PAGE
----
Oh my, this is a whole new world. Well, yes, but you do a lot of the same things in Linux as you do in MS/DOS, but in a different way. Here are a few common tasks and how to do them in Linux.
I am assuming that you are using a recent version of Red Hat Linux.
Remember that under Linux case counts. filename FILENAME and FileName are three separate files. It is a real good idea to use lowercase for all filenaming. And no spaces in filenames, please.
|Listing a directory||ls ls -l for a more detailed listing.|
ls -ltr to sort by date. (To see what files have been most recently modified.)
ls -al to also list "hidden" files. (Files that start with a period (.) are considered to be "hidden." This is a hint to you that they are probably created and used by the system, so think long and hard before you do anything like deleting or modifying them.)
Changing to another directory
|cd directory Use / instead of \|
Copying a file
|cp oldfilename newfilename.|
Renaming a file
|mv oldfilename newfilename|
Viewing a file
|cat filename is the same as TYPE FILENAME in MS/DOS. (Sort of. See man cat)
tail filename lists the last 10 lines of a file.
Deleting a file
|rm filename There is no undelete. Be careful.|
rm -f filename deletes a file without prompting you.
Make a new directory
Running a program
If it is on the path, then just type its name, along with any additional parameters it needs. But if the program or script is newly created, then you can't just type it's name, because unlike MS/DOS, the current directory isn't (or shouldn't be) in your current path. So, if you are in a directory and want to start a program (or shell script), you can't just type its filename like you can in MS/DOS. You have to preface it with ./ So, if you have a script named foo in your current directory, you start it by typing ./foo
If the "program" is a shell script you have just created with a text editor, you also have to make it executable. chmod 755 scriptname usually suffices. See UNIX and Linux Access Permission Bits for more information.
Editing a file
|vi, emacs, joe, and
jed are usually installed. Joe (jstar for WordStarish commands) is
probably the easiest. Check the man page for docs.
jstar filename to open a file, Arrow keys to move around, Ctrl-KX to save and exit, Ctrl-KS to save and continue editing, Ctrl-KQ to quit without saving. Ctrl-KB start selection, Ctrl-KK to end selection, Ctrl-KC to copy selection, Ctrl-KV to move selection, Ctrl-KY to delete a selection, Ctrl-QF to search. Ctrl-U to undo. Ctrl-JH for help.
|Use rpm for program installation.|
rpm -qa | sort | more gets a sorted list of all installed programs.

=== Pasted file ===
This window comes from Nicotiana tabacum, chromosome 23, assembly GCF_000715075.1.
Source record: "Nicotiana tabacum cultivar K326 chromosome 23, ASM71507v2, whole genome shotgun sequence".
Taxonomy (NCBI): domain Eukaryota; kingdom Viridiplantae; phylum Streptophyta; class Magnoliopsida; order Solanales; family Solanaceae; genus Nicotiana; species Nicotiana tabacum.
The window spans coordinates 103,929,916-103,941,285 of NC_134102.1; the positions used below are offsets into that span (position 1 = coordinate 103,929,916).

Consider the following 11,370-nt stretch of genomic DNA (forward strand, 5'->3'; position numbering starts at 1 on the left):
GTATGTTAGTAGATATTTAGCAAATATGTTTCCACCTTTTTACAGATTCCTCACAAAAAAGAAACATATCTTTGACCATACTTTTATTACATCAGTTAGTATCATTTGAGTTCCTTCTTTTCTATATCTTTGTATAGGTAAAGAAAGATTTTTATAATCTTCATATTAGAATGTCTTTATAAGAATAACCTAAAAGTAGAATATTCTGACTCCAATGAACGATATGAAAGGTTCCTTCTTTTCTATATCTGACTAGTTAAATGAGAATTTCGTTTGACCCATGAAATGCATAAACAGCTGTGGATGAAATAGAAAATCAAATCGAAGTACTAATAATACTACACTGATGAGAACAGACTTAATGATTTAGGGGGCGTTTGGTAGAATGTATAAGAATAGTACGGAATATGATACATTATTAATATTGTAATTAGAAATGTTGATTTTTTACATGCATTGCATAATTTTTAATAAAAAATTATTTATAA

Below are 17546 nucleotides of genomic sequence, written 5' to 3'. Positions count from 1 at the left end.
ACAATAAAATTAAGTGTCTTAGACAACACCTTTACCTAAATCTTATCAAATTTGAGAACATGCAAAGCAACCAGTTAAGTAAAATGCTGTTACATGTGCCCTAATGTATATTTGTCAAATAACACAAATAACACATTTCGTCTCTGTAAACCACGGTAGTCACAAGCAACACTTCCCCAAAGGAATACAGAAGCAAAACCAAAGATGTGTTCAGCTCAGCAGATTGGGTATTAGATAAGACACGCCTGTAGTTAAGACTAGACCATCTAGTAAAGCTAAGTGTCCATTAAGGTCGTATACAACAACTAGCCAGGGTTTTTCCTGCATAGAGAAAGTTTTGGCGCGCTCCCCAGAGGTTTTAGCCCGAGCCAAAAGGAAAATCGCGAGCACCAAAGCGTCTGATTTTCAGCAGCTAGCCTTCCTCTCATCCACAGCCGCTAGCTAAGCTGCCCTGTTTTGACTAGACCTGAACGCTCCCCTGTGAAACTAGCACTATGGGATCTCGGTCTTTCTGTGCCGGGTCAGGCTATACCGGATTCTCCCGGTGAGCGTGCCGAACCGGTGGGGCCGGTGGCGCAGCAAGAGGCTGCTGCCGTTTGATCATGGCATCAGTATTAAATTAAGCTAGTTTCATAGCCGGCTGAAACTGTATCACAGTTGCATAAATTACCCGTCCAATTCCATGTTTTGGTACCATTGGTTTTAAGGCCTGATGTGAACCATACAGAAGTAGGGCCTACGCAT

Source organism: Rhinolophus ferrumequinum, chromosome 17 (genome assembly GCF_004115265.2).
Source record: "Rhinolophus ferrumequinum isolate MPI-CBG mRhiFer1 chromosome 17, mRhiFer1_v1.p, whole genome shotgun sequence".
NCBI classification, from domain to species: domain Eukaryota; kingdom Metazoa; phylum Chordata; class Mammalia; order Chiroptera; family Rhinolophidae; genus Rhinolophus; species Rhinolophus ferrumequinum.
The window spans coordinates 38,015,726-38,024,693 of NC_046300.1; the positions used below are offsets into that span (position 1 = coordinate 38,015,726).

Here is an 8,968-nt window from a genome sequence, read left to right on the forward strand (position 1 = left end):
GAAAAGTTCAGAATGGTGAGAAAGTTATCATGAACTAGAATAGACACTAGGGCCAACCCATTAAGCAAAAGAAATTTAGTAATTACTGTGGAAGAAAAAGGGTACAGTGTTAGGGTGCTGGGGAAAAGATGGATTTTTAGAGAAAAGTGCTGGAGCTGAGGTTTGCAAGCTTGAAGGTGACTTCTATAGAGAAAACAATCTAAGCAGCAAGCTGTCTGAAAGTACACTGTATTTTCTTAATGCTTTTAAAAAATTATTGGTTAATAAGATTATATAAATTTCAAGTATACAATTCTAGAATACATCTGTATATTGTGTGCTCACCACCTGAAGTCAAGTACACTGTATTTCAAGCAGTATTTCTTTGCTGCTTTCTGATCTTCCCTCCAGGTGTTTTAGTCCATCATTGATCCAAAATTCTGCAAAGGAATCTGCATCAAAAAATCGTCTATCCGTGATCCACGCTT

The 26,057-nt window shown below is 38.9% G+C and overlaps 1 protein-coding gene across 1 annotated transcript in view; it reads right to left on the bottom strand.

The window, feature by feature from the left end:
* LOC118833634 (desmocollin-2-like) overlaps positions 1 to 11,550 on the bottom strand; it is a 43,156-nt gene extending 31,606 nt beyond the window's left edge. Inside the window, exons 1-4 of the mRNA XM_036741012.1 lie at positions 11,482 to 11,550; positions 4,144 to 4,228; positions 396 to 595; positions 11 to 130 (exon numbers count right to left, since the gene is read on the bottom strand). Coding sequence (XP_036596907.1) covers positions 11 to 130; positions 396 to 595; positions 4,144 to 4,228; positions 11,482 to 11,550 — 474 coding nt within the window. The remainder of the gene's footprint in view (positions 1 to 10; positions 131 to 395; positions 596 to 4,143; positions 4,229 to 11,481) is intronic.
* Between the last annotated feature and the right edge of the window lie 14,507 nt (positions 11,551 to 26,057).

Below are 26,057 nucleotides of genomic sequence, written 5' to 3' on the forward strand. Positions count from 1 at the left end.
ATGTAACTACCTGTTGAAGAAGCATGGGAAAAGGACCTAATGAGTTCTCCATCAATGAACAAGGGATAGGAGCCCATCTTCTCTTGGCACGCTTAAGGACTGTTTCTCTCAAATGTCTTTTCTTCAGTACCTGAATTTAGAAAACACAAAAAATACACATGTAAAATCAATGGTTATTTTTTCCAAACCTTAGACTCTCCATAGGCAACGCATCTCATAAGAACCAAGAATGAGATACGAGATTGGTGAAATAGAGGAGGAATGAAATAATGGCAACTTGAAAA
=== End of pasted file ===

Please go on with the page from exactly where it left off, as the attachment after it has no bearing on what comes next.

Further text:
rpm -qa | grep programname to see if a specific program is installed.
rpm -qi programname to find out information about an installed program.
rpm -qc programname lists the configuration files
rpm -qd programname lists the documentation files.
rpm -ql programname lists all files that are associated with the program.
Installing a new program from your Red Hat CD: Insert the CD. mount /mnt/cdrom to tell Linux the the CD is there.
Installing a program you just downloaded in .rpm format: Same as the above, except rpm -Uvh rpmfilename_you_just_downloaded.
See the Red Hat manual for more details. Well, and man rpm.
Zipping/unzipping a file
|Use tar with
the 'z' option. More information on Tar.
(This is an oversimplification. Tar with the "Z" option works with "gzipped" tar files that are not Zip files, but serve the same purpose that Zip files do in the DOS/Windows world. Tar will not unzip an actual Zip file.)
Ftping a file to another computer
|Use ftp. More information on ftp. Well, you can also just plain download a file with Netscape, just like normal.|
Configuring stuff like you used to do in Control Panel
|Use linuxconf. You probably have to be root to do this. Use the tab key to move around. Always use the 'cancel' button when you are just investigating and not actually making changes.
Also, visit the /proc directory to see a lot of system related information. cat /proc/interrupts will display the status of your interrupts, for example.
Running a program at a predetermined time like the Windows "Task Scheduler" does
|Use cron. Information on how to use cron.|
You can find out more about these commands by typing man command (e.g., man ls, etc.). In man, spacebar advances a screen, 'b' goes back a screen, and 'q' exits man. Also, see my Linux Documentation page.
If you don't know what command to search for, -k is man's keyword search. man -k link to find all the man pages that talk about links. Don't forget rpm -qd programname lists the documentation files.
man bash (shell) to find out more about how the shell (takes the place of command.com) interprets command line arguments. There are differences.
If you want to create a text file that contains a man entry (so that you could search it in a text editor, or print it on a printer) then type
man command | col -b > command.txt
Example: man bash | col -b > bash.txt would crate a text file named bash.txt. You can then load bash.txt into a text editor. Or you can print bash.txt on a printer.
If you want to 'telnet' into your (or any other) Linux computer, the Windows 95/98 telnet.exe program doesn't work too good. The editors won't work right. Go to http:www.shareware.com and search for "QVT/Term," a great shareware telnet program.
If you want to use FTP to transfer files between your Linux machine and your Windows machine, try WS_FTP. This is available in a "Pro" (paid) version and a "LE" (free) version. Download from here.
Command-line NT: It does exist! is an article explaining similar type stuff for Windows NT.
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